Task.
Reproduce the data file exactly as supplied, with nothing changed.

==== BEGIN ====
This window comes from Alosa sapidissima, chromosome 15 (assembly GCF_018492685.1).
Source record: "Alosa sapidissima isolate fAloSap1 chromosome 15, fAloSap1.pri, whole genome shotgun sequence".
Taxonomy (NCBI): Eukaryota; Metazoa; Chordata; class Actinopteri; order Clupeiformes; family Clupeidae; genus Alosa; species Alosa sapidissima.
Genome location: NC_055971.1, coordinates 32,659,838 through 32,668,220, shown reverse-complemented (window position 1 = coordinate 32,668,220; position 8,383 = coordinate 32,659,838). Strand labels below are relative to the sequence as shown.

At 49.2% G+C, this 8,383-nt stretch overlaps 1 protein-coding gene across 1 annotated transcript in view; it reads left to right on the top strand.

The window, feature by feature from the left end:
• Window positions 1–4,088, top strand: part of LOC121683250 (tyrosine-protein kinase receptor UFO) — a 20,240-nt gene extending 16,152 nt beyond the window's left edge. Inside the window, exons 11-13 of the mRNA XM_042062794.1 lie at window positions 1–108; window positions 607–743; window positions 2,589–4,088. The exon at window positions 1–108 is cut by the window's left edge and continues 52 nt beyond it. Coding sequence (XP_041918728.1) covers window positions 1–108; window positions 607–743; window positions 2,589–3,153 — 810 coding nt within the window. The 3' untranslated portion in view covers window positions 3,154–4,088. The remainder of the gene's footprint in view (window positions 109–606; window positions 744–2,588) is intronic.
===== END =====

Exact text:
This window comes from Alosa sapidissima, chromosome 15 (assembly GCF_018492685.1).
Source record: "Alosa sapidissima isolate fAloSap1 chromosome 15, fAloSap1.pri, whole genome shotgun sequence".
Taxonomy (NCBI): Eukaryota; Metazoa; Chordata; class Actinopteri; order Clupeiformes; family Clupeidae; genus Alosa; species Alosa sapidissima.
Genome location: NC_055971.1, coordinates 32,659,838 through 32,668,220, shown reverse-complemented (window position 1 = coordinate 32,668,220; position 8,383 = coordinate 32,659,838). Strand labels below are relative to the sequence as shown.

At 49.2% G+C, this 8,383-nt stretch overlaps 1 protein-coding gene across 1 annotated transcript in view; it reads left to right on the top strand.

The window, feature by feature from the left end:
• Window positions 1–4,088, top strand: part of LOC121683250 (tyrosine-protein kinase receptor UFO) — a 20,240-nt gene extending 16,152 nt beyond the window's left edge. Inside the window, exons 11-13 of the mRNA XM_042062794.1 lie at window positions 1–108; window positions 607–743; window positions 2,589–4,088. The exon at window positions 1–108 is cut by the window's left edge and continues 52 nt beyond it. Coding sequence (XP_041918728.1) covers window positions 1–108; window positions 607–743; window positions 2,589–3,153 — 810 coding nt within the window. The 3' untranslated portion in view covers window positions 3,154–4,088. The remainder of the gene's footprint in view (window positions 109–606; window positions 744–2,588) is intronic.